Tracking Therapeutic Antibody Development in a Pandemic

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The COVID-19 pandemic has generated a significant and rapid response from scientists who aim to develop drugs and vaccines in the academic, government, and industrial sectors. Such interventions are essential to containing SARS-CoV-2, the coronavirus that causes the COVID-19 disease. To inform and educate the public about global efforts to develop targeted therapies such as monoclonal antibodies (MAbs), The Antibody Society (TAS) and the Chinese Antibody Society (CAS) have designed and implemented a freely available online database called the COVID-19 Antibody Therapeutics Tracker (1).

Janice Reichert (executive director of TAS and founding editor in chief of the Informa Taylor & Francis journal mAbs) recalls the moment when she realized the enormity of charting the therapeutic antibody industry’s response to the COVID-19 pandemic: “I’ve tracked trends in the development of antibody therapeutics for over 20 years. The first paper that I wrote on the topic was published in 2001. So tracking COVID-19 interventions was an obvious interest for me. There was just so much information. Every day new press releases were issued, and numerous papers appeared on preprint websites.”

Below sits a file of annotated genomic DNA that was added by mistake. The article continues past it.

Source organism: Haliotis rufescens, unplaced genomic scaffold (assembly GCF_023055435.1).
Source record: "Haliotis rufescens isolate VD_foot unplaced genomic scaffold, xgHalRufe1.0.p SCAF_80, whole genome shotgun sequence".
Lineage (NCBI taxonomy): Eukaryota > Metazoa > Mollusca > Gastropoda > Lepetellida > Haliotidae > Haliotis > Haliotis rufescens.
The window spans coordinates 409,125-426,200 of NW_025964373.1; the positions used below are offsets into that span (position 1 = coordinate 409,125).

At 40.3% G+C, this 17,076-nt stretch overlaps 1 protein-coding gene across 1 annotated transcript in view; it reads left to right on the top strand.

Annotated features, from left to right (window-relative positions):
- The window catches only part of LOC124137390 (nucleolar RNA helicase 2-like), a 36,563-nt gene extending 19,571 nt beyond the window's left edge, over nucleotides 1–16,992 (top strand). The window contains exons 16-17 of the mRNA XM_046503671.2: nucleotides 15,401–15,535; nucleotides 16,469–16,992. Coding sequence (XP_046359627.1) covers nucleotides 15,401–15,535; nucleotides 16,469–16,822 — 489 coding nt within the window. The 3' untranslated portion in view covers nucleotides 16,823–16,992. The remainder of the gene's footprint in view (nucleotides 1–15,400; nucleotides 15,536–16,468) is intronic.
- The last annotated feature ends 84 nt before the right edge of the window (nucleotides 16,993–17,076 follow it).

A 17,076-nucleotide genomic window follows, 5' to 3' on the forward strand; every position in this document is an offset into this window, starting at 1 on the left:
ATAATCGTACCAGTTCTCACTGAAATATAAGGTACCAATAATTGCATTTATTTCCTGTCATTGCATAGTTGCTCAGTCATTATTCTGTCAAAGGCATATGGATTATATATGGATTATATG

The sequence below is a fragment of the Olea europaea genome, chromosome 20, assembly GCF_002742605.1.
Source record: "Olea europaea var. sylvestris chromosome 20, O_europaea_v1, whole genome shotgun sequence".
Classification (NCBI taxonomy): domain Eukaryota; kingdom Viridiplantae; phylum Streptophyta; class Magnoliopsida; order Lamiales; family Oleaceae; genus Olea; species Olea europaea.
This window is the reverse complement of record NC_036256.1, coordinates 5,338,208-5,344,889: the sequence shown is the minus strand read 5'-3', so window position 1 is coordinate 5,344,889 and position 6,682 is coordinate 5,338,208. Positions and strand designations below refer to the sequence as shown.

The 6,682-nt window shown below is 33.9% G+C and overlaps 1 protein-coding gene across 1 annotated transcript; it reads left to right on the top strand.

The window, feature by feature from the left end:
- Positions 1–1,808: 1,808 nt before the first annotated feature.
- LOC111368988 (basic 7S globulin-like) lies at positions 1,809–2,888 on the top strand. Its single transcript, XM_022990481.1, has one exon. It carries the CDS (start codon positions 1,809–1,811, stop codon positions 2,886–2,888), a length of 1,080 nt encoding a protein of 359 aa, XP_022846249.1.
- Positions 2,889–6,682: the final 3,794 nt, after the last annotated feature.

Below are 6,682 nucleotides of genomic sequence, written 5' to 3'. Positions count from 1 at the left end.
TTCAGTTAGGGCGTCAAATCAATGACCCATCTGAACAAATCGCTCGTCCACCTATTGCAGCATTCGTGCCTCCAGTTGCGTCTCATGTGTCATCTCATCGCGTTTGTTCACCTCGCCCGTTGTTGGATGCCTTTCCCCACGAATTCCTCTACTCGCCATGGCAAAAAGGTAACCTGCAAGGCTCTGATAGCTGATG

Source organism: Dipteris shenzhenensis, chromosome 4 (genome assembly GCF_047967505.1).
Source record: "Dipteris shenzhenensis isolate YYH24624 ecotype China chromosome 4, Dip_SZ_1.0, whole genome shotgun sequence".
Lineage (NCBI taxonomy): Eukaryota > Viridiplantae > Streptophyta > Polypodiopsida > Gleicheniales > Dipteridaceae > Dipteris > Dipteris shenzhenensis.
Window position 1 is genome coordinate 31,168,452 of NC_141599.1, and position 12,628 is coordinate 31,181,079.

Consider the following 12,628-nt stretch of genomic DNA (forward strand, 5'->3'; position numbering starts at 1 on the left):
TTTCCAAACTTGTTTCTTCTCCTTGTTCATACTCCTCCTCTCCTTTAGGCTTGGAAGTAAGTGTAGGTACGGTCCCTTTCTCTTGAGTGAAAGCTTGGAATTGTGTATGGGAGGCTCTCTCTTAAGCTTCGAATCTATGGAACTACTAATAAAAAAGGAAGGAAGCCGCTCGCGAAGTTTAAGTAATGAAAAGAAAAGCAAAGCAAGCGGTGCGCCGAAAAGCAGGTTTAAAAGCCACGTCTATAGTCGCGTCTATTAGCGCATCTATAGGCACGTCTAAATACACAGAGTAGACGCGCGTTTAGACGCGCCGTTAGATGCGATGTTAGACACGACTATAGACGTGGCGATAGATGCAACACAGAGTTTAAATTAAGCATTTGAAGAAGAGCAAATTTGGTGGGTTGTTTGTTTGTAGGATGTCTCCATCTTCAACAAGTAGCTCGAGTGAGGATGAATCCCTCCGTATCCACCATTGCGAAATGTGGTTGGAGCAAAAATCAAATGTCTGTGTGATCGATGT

Reflecting on early efforts to compile data, Reichert observes, “I captured information in spreadsheets and organized it in a way that made sense to me, but it soon became clear that I needed assistance. After a few weeks of helping with data collection, the CAS team had the brilliant idea of turning that process into a searchable, online database.” This novel collaboration between two nonprofit organizations has yielded an important tool for studying antibody therapeutics in development for COVID-19.